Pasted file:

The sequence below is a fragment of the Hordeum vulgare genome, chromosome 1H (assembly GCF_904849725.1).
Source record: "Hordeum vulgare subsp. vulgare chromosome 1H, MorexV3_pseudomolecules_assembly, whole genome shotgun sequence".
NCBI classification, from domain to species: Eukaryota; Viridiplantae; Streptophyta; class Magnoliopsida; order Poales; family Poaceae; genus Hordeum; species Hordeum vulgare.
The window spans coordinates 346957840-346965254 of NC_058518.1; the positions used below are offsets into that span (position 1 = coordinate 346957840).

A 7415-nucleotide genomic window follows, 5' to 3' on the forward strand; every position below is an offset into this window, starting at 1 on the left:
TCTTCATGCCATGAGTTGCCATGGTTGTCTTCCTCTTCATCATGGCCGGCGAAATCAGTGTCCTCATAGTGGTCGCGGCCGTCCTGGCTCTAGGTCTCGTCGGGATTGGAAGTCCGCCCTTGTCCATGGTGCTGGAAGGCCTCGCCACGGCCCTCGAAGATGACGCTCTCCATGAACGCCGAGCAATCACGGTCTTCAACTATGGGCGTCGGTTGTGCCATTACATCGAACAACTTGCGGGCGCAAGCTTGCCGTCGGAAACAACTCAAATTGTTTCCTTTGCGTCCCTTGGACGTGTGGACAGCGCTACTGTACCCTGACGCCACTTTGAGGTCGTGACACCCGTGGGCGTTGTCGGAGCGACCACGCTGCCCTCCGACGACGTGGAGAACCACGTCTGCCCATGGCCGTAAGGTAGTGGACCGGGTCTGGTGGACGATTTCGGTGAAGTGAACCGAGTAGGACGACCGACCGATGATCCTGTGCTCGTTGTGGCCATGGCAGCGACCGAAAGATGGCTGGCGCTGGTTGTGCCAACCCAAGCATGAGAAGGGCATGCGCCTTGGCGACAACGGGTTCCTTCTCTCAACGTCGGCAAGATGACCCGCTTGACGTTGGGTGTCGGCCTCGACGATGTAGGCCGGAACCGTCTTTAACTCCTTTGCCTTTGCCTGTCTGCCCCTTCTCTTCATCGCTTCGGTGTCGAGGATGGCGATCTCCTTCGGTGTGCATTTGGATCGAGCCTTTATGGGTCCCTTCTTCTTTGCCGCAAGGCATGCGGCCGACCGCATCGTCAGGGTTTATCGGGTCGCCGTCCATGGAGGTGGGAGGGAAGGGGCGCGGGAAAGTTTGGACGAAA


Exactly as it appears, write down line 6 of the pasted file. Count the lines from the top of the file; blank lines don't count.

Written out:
TCTTCATGCCATGAGTTGCCATGGTTGTCTTCCTCTTCATCATGGCCGGCGAAATCAGTGTCCTCATAGTGGTCGCGGCCGTCCTGGCTCTAGGTCTCGTCGGGATTGGAAGTCCGCCCTTGTCCATGGTGCTGGAAGGCCTCGCCACGGCCCTCGAAGATGACGCTCTCCATGAACGCCGAGCAATCACGGTCTTCAACTATGGGCGTCGGTTGTGCCATTACATCGAACAACTTGCGGGCGCAAGCTTGCCGTCGGAAACAACTCAAATTGTTTCCTTTGCGTCCCTTGGACGTGTGGACAGCGCTACTGTACCCTGACGCCACTTTGAGGTCGTGACACCCGTGGGCGTTGTCGGAGCGACCACGCTGCCCTCCGACGACGTGGAGAACCACGTCTGCCCATGGCCGTAAGGTAGTGGACCGGGTCTGGTGGACGATTTCGGTGAAGTGAACCGAGTAGGACGACCGACCGATGATCCTGTGCTCGTTGTGGCCATGGCAGCGACCGAAAGATGGCTGGCGCTGGTTGTGCCAACCCAAGCATGAGAAGGGCATGCGCCTTGGCGACAACGGGTTCCTTCTCTCAACGTCGGCAAGATGACCCGCTTGACGTTGGGTGTCGGCCTCGACGATGTAGGCCGGAACCGTCTTTAACTCCTTTGCCTTTGCCTGTCTGCCCCTTCTCTTCATCGCTTCGGTGTCGAGGATGGCGATCTCCTTCGGTGTGCATTTGGATCGAGCCTTTATGGGTCCCTTCTTCTTTGCCGCAAGGCATGCGGCCGACCGCATCGTCAGGGTTTATCGGGTCGCCGTCCATGGAGGTGGGAGGGAAGGGGCGCGGGAAAGTTTGGACGAAA